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Old 07-11-2012, 03:54 PM   #12
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Radiant Barrier


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Originally Posted by ionized View Post
If you want to re-wrap your ducts with insulation that has a vapor barrier, just slash the vapor barrier in the original insulation if that is possible.



It might be a semantic issue, but a radiant barrier will make you insulation less effective. It may, indeed, cool your attic, but the temp gradient across the insulation will then be shallower. Your investment return in your insulation will be diminished.
Not really. The insulation will still be reducing the heat transfer to the occupied space. And the insulation itself won't be heated by radiant heat.
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Old 07-11-2012, 06:57 PM   #13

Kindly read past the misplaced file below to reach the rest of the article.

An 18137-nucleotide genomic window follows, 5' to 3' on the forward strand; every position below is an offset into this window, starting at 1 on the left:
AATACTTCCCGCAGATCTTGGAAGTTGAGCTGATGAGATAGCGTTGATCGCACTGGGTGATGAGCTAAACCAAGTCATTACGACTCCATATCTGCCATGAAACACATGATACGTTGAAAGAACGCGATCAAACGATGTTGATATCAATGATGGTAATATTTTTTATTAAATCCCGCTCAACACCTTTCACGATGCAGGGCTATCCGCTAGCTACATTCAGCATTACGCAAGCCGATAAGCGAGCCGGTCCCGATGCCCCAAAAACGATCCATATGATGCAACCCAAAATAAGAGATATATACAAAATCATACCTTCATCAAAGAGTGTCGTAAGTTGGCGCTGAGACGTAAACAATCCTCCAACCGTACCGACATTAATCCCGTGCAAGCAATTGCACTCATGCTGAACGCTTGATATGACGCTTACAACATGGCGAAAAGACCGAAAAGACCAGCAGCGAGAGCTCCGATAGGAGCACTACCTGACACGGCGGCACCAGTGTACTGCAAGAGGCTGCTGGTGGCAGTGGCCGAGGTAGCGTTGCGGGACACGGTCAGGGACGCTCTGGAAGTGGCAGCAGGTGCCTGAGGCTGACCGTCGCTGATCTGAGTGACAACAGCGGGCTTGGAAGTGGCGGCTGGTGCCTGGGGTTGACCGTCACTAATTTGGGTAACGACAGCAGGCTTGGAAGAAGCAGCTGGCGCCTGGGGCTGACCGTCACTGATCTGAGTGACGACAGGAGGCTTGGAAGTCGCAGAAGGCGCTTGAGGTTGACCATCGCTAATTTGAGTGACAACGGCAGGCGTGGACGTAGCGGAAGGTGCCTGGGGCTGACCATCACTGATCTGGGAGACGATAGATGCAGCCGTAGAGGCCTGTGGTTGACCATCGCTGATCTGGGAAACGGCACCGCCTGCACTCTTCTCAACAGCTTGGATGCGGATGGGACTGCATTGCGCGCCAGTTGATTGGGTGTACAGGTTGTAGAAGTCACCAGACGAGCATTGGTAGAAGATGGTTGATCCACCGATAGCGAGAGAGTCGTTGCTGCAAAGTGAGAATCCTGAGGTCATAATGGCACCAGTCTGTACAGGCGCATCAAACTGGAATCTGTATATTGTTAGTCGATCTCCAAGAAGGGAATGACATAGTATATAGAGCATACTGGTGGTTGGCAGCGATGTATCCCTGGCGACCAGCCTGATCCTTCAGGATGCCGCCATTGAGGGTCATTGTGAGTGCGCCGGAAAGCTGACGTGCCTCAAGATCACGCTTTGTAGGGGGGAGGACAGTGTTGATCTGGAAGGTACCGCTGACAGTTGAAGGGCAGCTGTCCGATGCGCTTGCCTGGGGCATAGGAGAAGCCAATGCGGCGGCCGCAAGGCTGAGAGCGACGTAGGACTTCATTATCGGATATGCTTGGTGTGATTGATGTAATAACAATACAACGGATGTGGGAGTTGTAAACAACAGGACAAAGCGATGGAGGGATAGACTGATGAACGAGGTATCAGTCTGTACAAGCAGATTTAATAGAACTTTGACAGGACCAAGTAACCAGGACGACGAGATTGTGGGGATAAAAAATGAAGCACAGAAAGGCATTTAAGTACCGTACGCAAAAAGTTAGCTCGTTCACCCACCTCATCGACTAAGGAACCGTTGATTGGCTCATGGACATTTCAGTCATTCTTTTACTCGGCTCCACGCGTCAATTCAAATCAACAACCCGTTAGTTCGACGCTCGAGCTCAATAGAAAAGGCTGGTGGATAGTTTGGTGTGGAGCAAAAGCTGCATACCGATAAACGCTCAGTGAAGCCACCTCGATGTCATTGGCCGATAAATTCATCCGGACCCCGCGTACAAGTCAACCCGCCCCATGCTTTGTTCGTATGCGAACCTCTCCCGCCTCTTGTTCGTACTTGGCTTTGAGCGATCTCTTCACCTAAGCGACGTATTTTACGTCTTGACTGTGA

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Radiant Barrier


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Originally Posted by techpappy View Post
no one has mentioned attic ventilation..make sure the existing insulation isn't blocking your soffit vents and make sure you have sufficient roof vents ..this will relive the heat build up and reduce the cooling losses..might get you over the hump ..if you just have gable vents at each end of the house th that won't provide enough ventilation ...look up more info on the www re sizing etc..
There is extensive ridge venting and not enough soffit vents, but they are protected by those styrofoam baffles. I guess it works well enough as the attic air cools down rapidly once the sun goes down.